The ISPs use their refined and proven business practices to provide GEMA with efficient operations at a cost savings. For example, the company responsible for the design and construction of the plant now provides building maintenance. Tool set-up and consigned inventory is managed by a company who specializes in tooling. These are only two of 45 examples of how GEMA is leveraging expertise for maximum efficiencies.
The significant savings achieved in design, purchasing and manufacturing is going back into the product itself in the form of technology and refinement. Features such as variable valve timing, high-pressure die-cast aluminum engine block, forged-steel crankshaft and select-fit pistons, tappets and bearings are not typically found nor expected in entry-level, four-cylinder vehicles.
Innovative Work Scheduling
An innovative work schedule increases plant productivity but still gives employees more family time. Three crews work four 10-hour straight-time shifts per week. A typical production schedule provides 80 hours per week of production time, while the GEMA schedule provides 120 hours of production time in one week. Compared to a traditional plant schedule, individual employees work 49 fewer days per year, but the plant operates 49 more days.
“To compete in a global industry and maintain market leadership, it is necessary to produce the highest quality engines utilizing the most efficient methods available,” said Nate Gooden, UAW Vice President of the UAW’s DaimlerChrysler Division and member of the DaimlerChrysler Supervisory Board. “As market pressures change, organizations need to adapt and be flexible enough to meet new demands. Both parties recognized early in the negotiation process that the distinct culture at GEMA was a strategic competitive advantage and required an agreement that promoted an environment that emphasized operational flexibility, jointness, world-class quality and productivity.”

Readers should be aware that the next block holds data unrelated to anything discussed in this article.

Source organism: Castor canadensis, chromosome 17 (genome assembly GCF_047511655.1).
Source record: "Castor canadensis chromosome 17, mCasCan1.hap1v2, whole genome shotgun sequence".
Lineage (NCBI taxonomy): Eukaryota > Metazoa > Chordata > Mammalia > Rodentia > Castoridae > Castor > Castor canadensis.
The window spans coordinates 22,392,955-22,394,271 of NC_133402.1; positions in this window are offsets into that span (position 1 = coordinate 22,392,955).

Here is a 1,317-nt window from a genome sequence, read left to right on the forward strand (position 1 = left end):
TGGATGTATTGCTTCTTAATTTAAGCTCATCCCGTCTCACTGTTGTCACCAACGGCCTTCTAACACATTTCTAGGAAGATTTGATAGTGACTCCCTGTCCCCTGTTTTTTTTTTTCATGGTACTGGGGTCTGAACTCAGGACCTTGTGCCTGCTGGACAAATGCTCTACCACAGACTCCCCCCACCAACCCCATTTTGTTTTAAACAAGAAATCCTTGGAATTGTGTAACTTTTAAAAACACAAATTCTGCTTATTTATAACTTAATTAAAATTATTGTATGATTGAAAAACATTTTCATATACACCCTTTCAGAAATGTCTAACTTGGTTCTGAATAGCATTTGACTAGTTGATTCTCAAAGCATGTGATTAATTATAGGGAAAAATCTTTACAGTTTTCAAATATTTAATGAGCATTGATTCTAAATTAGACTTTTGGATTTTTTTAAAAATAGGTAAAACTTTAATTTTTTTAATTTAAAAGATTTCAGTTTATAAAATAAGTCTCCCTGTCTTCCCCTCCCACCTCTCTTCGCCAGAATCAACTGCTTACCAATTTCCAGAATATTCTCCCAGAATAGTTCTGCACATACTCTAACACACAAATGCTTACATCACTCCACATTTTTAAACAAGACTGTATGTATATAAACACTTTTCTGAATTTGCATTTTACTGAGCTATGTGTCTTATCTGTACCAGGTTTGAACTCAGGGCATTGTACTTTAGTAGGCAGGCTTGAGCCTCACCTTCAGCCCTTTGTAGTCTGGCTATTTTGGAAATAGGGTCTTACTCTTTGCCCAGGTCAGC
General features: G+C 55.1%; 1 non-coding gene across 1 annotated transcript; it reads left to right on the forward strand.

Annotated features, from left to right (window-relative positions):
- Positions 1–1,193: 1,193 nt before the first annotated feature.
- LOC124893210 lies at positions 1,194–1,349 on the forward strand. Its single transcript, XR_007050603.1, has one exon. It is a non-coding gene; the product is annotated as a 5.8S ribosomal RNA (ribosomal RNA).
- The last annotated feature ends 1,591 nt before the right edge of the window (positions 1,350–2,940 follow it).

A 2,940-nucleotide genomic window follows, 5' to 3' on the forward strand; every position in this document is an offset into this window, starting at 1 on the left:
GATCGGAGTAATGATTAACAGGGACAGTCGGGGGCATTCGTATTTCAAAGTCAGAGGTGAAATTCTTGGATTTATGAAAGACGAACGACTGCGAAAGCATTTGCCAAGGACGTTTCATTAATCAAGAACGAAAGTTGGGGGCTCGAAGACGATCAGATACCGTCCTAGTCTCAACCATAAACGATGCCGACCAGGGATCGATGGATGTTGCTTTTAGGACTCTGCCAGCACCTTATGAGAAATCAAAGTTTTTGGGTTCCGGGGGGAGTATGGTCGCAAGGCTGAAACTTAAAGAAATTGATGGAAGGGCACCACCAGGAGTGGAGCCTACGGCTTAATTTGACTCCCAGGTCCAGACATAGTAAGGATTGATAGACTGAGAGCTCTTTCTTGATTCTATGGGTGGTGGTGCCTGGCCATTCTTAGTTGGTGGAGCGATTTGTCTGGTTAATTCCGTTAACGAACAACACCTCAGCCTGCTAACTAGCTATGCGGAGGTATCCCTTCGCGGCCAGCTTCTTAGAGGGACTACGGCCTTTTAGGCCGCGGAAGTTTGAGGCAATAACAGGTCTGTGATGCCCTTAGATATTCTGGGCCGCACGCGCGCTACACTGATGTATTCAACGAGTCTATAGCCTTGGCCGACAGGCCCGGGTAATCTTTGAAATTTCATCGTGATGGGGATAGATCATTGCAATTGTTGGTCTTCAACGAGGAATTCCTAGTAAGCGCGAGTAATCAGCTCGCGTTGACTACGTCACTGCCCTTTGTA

A rigorous training program with more than 1,500 hours of orientation and training has yielded a highly qualified and dedicated workforce. The employee teams are adopting the latest practices of lean production and quality control. Employee absenteeism is under two percent, well below the industry average.
Global Engine Manufacturing Alliance Joint Venture
The World Engine was co-developed under a joint venture between DaimlerChrysler, Hyundai Motor Company and Mitsubishi Motors for the Global Engine Manufacturing Alliance.
While Hyundai had the lead design responsibility for the base engine, the Chrysler Group and Mitsubishi made significant engineering contributions to the design. Through the involvement of all three automakers, durability testing for the World Engine exceeded 16 million customer equivalent miles. Additionally, partners have shared best practices and lessons learned from past and current experiences, resulting in improved refinement, quality and durability.
Chrysler Group engineering led the development of key technologies that will give its customers high-value benefits in cost-efficient engines. These technologies include intake manifold control valves, Dual Variable Valve Timing (VVT), both launching in the U.S. first in Chrysler Group versions of the World Engine.
By optimizing the partners’ strengths, global economies of scale and the latest practices in flexible teams and machines, GEMA aims to set a new benchmark in engine plant productivity.